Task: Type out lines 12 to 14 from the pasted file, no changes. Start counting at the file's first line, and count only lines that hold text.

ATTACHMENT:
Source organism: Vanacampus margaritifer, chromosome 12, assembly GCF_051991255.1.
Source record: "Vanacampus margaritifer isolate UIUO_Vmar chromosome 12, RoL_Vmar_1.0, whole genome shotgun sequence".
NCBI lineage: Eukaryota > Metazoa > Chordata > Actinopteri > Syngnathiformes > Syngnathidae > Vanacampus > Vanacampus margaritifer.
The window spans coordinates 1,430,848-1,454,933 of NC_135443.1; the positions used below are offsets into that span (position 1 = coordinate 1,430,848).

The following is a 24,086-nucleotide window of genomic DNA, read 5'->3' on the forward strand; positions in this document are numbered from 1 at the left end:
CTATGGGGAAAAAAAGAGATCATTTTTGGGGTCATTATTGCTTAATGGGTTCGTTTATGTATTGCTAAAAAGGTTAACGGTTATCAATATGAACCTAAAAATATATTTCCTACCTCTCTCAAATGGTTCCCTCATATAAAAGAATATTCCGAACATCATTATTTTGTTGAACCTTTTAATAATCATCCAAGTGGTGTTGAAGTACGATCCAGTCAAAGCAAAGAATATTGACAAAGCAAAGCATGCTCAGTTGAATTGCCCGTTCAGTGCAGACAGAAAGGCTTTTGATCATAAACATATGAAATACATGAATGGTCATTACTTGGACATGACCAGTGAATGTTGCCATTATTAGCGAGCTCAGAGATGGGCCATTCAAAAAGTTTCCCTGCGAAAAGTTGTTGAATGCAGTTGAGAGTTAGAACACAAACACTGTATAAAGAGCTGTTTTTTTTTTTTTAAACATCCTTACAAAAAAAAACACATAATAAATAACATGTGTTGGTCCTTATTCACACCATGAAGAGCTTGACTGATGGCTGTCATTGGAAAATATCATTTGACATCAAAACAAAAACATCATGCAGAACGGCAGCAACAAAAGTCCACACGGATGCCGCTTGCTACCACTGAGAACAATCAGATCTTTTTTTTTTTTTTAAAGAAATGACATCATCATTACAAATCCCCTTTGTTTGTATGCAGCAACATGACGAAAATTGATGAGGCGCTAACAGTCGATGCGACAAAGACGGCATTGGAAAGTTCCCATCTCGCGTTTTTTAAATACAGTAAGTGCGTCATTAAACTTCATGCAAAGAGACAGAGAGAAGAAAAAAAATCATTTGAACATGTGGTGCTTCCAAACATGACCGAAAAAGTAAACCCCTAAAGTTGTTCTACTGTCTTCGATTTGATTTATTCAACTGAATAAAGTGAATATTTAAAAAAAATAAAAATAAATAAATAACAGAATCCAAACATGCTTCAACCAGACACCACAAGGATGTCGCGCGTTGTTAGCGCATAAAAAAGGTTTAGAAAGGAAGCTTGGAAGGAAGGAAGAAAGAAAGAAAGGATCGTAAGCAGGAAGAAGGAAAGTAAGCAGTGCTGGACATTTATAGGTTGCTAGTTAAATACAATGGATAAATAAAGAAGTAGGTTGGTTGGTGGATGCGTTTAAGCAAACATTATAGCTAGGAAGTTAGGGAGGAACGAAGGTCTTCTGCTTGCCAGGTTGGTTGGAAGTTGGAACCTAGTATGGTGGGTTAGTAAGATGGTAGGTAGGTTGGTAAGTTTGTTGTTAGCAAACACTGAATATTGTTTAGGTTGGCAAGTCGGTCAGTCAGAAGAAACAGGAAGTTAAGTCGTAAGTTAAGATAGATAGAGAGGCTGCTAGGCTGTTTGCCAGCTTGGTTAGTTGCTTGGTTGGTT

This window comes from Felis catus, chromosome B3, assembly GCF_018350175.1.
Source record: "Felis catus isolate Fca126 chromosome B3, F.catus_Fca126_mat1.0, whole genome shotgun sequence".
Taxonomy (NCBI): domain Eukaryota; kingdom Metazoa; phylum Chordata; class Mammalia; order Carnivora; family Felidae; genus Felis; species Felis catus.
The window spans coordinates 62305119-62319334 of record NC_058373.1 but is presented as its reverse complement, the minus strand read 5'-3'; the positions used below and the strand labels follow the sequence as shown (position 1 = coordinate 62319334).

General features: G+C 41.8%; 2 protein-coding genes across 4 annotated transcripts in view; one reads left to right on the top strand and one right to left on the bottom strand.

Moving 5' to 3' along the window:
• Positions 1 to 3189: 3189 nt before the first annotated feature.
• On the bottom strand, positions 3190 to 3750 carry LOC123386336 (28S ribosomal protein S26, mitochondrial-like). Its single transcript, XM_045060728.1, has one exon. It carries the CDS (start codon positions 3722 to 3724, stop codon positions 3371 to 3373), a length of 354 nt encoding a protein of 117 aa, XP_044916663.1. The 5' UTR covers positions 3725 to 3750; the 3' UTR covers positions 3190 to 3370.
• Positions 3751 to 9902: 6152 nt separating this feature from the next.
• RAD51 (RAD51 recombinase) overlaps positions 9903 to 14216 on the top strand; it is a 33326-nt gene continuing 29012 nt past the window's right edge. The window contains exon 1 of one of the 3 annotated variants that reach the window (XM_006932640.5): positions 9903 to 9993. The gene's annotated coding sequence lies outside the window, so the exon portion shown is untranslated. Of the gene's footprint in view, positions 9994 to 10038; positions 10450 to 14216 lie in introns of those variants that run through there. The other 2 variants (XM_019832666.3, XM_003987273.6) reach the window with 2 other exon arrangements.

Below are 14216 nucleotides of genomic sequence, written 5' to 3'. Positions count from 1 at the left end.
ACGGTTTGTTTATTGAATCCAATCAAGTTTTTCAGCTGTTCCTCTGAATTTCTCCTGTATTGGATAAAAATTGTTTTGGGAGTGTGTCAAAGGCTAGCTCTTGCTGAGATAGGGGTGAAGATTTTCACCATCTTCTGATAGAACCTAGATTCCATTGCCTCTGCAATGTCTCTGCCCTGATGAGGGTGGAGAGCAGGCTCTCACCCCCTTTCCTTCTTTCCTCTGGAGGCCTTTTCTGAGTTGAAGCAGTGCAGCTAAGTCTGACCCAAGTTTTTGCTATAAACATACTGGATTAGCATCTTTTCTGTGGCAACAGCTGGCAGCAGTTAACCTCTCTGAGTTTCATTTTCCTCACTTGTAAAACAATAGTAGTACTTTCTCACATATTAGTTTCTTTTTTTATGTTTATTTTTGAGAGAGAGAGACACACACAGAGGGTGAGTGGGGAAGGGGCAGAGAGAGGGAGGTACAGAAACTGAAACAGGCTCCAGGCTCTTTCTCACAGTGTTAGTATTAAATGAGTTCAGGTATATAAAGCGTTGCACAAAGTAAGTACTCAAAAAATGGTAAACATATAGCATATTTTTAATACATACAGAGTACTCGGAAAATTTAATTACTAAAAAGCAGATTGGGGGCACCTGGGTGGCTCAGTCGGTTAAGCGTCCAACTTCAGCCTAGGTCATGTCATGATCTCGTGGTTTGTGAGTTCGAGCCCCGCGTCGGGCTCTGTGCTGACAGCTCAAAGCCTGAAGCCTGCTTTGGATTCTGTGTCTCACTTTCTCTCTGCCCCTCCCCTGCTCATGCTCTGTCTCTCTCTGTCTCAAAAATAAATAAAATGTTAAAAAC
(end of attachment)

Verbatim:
Moving 5' to 3' along the window:
• Positions 1 to 3189: 3189 nt before the first annotated feature.
• On the bottom strand, positions 3190 to 3750 carry LOC123386336 (28S ribosomal protein S26, mitochondrial-like). Its single transcript, XM_045060728.1, has one exon. It carries the CDS (start codon positions 3722 to 3724, stop codon positions 3371 to 3373), a length of 354 nt encoding a protein of 117 aa, XP_044916663.1. The 5' UTR covers positions 3725 to 3750; the 3' UTR covers positions 3190 to 3370.